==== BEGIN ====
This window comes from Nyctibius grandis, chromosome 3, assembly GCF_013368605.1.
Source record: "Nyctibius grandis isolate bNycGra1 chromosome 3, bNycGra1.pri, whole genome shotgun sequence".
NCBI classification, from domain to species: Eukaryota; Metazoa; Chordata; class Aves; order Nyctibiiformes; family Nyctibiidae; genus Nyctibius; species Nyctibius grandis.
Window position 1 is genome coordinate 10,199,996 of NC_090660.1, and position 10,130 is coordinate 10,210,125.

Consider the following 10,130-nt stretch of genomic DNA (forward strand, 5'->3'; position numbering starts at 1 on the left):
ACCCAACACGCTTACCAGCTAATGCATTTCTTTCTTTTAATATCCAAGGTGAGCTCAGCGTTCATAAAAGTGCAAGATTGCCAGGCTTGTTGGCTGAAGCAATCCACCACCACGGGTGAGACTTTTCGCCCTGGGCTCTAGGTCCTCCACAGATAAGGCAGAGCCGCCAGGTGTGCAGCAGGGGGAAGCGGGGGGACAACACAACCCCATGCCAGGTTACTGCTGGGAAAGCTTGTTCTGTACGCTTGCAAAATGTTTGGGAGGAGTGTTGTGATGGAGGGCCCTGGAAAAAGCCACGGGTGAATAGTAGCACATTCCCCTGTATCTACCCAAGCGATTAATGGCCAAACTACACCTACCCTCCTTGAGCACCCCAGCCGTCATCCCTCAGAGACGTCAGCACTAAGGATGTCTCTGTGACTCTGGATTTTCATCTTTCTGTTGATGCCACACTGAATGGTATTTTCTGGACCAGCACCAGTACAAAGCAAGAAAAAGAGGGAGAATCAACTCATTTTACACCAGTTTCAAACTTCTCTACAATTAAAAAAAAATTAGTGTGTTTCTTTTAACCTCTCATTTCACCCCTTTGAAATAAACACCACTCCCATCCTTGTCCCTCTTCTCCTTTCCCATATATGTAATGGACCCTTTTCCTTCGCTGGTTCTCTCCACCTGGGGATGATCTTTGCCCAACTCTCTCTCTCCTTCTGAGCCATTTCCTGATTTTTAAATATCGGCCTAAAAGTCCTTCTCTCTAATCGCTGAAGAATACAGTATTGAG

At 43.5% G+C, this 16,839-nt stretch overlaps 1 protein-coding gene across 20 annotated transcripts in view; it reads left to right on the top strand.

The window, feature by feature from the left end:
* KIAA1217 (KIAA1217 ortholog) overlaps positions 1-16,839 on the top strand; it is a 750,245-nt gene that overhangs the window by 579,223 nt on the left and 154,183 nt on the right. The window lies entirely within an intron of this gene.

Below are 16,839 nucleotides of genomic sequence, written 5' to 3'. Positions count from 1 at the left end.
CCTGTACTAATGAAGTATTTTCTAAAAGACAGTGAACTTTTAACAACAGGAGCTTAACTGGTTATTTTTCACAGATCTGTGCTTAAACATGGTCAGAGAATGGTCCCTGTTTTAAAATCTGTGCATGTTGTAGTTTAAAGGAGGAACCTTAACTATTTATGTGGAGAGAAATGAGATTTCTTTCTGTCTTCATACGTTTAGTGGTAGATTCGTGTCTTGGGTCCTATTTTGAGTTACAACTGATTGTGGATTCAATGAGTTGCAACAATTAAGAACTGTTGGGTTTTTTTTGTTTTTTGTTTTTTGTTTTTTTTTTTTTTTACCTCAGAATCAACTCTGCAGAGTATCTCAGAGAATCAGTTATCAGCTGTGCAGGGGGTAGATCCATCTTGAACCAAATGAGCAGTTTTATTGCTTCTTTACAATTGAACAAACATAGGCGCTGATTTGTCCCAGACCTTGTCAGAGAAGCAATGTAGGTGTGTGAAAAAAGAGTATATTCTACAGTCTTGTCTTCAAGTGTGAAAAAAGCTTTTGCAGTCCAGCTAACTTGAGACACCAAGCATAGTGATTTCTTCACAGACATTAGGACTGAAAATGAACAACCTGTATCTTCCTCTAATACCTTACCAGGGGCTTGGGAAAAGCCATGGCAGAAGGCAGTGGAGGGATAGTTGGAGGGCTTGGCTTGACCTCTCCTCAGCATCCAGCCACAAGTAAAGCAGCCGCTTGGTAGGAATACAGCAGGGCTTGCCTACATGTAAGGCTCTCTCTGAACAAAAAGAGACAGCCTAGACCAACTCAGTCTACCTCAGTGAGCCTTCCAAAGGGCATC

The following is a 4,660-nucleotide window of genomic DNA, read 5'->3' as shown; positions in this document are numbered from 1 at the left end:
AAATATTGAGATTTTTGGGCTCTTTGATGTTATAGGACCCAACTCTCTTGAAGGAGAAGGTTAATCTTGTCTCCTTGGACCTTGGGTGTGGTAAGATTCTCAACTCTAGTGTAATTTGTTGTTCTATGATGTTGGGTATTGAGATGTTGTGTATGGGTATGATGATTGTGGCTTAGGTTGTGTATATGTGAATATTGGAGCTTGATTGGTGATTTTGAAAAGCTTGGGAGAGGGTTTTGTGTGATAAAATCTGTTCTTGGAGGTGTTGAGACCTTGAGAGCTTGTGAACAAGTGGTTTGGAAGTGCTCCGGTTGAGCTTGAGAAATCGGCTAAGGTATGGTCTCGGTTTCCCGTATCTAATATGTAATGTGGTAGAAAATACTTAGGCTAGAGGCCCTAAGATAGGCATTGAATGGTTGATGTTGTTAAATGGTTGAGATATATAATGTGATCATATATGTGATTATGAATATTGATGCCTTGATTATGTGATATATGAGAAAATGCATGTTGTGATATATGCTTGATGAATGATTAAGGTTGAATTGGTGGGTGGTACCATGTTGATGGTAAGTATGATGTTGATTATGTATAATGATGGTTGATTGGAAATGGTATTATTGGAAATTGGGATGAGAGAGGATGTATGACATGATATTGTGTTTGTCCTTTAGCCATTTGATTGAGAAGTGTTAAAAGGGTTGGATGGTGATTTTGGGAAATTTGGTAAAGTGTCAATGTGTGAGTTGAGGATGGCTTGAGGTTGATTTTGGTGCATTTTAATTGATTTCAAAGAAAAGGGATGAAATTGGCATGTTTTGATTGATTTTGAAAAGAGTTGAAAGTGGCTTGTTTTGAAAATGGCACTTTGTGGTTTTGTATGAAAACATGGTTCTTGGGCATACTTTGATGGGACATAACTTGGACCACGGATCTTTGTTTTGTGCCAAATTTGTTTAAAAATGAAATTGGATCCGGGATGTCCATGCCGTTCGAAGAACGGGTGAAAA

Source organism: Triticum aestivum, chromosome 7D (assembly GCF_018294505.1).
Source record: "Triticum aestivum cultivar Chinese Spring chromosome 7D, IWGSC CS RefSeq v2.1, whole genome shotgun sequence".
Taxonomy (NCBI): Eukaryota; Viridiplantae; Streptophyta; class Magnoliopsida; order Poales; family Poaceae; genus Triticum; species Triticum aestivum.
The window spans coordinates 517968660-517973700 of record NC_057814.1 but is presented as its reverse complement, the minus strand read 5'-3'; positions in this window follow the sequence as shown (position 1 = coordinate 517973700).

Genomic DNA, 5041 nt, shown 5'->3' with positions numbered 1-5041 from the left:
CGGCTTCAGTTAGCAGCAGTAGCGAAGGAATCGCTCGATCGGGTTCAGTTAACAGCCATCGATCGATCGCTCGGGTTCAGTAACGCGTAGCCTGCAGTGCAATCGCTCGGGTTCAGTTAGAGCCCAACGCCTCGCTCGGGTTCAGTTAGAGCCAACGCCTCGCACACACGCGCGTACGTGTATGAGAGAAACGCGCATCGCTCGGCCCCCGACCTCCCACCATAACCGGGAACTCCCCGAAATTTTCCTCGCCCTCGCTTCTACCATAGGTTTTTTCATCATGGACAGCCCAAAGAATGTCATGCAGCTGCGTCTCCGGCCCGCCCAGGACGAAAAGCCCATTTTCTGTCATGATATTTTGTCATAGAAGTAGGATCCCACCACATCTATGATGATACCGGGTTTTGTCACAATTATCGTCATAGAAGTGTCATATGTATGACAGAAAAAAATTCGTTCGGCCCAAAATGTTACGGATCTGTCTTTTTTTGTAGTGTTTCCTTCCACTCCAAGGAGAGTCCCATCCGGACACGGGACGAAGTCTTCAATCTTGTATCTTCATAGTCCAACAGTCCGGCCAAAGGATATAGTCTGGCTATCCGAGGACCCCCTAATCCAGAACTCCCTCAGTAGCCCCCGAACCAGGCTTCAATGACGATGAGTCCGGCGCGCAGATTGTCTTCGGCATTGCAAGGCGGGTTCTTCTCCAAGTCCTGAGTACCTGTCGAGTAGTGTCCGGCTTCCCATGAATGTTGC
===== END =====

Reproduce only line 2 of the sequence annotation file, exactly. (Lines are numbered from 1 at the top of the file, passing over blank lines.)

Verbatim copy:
Source record: "Nyctibius grandis isolate bNycGra1 chromosome 3, bNycGra1.pri, whole genome shotgun sequence".